Venetian Villas: Villa Emo
Born as a farm in the countryside, it is the first Palladian Villa
Villa Emo at Fanzolo (a village near Bassano, Treviso and Castelfranco Veneto) is a UNESCO World Heritage Site. It is one of the most famous work by Andrea Palladio, who widely talks about it in his masterpiece “The Four Books on Architecture”. Villa Emo is also the most symbolic between Venetian Villas, because of its history and structure: it is at the same time both a noble palace and a farm.
By the 16th century, the nobleman Leonardo Emo from Venice decided to invest in land and bought a big farm. He was a capable venetian entrepreneur, cultured and determined. He decided to reclaim the area, innovate the farming, rationalize the work, build some mills. His innovative irrigation system and the excavation of new canals are still working today.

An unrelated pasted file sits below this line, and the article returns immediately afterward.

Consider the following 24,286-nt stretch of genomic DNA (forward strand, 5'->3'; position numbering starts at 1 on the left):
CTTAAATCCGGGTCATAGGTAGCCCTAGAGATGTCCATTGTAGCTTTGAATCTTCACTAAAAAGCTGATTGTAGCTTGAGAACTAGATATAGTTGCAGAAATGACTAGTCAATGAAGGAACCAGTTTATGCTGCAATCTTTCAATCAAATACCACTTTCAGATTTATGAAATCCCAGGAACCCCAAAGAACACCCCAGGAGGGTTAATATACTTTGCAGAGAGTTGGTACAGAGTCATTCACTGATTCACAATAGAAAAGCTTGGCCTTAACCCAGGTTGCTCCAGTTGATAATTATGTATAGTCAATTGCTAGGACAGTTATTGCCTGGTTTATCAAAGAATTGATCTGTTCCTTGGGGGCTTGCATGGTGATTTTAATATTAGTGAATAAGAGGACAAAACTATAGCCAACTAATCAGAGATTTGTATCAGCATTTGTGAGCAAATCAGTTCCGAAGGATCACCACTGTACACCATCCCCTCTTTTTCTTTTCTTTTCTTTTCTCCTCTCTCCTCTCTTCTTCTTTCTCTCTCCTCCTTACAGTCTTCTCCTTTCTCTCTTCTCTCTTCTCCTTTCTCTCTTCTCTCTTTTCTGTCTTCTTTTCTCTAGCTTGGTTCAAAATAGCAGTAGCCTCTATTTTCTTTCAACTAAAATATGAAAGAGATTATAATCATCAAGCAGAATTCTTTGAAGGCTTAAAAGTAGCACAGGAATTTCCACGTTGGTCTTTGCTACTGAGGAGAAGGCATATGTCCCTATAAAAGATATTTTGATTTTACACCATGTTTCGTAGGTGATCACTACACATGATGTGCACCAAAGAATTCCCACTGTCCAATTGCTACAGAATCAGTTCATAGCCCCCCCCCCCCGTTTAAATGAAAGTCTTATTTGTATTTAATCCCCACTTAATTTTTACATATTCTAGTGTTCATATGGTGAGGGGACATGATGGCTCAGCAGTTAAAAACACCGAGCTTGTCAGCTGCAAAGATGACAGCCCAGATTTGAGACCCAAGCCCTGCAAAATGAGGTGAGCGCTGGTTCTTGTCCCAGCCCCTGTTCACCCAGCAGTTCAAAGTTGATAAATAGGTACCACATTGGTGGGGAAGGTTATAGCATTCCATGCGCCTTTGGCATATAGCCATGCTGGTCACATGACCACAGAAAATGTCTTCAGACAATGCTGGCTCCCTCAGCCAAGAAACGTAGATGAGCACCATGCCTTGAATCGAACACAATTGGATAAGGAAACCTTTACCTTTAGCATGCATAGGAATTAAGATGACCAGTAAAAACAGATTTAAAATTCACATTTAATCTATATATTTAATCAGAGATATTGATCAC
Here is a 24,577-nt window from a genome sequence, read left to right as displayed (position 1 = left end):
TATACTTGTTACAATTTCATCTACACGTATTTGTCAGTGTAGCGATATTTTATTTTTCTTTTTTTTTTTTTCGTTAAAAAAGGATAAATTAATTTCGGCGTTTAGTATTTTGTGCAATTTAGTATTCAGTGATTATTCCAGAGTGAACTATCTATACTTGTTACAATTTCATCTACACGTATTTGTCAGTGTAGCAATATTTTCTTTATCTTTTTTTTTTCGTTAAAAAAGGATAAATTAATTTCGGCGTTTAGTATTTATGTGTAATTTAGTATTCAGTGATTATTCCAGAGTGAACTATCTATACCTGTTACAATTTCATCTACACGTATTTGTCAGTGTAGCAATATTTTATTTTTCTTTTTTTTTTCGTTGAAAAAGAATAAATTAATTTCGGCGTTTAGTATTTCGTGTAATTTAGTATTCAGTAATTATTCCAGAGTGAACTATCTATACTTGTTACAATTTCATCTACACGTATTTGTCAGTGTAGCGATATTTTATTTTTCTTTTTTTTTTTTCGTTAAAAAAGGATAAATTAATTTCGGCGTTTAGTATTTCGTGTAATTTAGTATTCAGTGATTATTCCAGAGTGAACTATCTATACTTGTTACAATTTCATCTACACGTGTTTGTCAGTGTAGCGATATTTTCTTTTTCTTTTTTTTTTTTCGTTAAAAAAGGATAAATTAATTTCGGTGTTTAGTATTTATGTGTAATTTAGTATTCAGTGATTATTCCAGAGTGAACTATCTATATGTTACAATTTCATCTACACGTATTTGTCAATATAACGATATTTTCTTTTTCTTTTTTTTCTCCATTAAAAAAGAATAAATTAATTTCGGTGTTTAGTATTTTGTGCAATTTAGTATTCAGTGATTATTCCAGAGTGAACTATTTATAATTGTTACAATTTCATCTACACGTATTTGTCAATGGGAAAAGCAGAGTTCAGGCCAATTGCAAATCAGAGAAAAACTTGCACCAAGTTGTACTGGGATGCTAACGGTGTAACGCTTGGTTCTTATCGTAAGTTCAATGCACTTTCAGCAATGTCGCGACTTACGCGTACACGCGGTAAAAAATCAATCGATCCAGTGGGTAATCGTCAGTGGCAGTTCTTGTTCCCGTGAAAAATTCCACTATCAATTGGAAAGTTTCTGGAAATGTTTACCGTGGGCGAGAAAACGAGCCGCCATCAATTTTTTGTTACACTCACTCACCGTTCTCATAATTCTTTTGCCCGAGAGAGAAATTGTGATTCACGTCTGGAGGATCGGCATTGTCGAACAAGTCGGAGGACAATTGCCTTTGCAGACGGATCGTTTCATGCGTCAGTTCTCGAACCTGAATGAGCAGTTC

He has been the first who introduced the corn-growing to make flour to feed people not just animals. You can say that mr Emo is the inventor of… polenta! Polenta is a dish symbol of this Italian region, Veneto, which in history fed so many people. It is so important that Venetian people use to be known as “Polentoni” (that is made of Polenta).
But there’s something mysterious about this story: where did the corncob that Emo grew come from? The corn growing in this farm looks quite strange still today, it is paler than the normal one. What if this actually was Turkish-corn and not American-corn? By the way I’ve taken some samples to grow in my garden.
Leonardo Emo started with farming, then he decided to have a house-villa built by Palladio, the archi-star of the time. Villa Emo is a temple of the land: in the middle of the building lays the farmyard, a staircase brings to the upper side of the house, then there are two other buildings, the Barchesse and Torri Colombare, used for farming. The whole structure is regulated by a regular perspective that follows the roman system of organization. The interior is wonderful, frescoed by Zelotti.